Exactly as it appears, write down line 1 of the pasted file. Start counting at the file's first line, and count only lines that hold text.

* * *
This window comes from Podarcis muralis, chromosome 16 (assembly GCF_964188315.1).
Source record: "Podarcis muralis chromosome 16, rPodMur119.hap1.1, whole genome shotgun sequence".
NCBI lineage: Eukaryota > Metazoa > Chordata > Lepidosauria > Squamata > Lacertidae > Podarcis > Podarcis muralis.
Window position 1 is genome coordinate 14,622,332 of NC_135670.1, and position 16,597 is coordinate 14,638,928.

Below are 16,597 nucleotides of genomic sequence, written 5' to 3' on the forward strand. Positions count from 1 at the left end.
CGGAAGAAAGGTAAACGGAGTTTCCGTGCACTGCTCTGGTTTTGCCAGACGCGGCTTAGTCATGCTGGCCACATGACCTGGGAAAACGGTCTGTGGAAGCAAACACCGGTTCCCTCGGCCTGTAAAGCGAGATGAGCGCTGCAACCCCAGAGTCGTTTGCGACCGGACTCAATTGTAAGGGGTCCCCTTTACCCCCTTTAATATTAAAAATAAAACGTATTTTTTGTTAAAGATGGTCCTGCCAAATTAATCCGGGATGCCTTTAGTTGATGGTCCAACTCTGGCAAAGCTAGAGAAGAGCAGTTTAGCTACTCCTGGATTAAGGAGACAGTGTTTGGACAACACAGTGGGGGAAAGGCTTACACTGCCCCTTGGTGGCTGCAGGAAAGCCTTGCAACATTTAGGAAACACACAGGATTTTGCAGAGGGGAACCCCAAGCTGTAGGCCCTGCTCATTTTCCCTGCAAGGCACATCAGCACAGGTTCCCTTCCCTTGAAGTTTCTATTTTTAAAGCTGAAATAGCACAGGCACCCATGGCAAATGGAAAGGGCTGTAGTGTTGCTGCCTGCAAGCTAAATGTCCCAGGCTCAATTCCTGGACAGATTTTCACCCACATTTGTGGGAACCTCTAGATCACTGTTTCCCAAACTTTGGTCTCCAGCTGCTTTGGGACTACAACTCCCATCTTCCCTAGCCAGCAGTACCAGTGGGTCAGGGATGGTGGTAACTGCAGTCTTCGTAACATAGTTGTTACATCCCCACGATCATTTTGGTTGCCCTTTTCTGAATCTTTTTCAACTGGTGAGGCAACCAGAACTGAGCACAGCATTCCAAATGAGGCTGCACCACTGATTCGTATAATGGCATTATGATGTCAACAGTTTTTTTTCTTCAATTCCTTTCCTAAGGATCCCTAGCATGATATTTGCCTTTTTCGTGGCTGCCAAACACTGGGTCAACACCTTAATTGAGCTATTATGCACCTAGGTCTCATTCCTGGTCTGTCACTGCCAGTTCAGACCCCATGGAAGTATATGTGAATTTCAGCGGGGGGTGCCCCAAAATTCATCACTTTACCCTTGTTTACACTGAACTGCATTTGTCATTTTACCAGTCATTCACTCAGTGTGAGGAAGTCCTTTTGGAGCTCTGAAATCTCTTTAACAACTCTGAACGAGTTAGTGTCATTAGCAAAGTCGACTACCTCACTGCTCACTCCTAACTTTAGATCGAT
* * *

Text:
This window comes from Podarcis muralis, chromosome 16 (assembly GCF_964188315.1).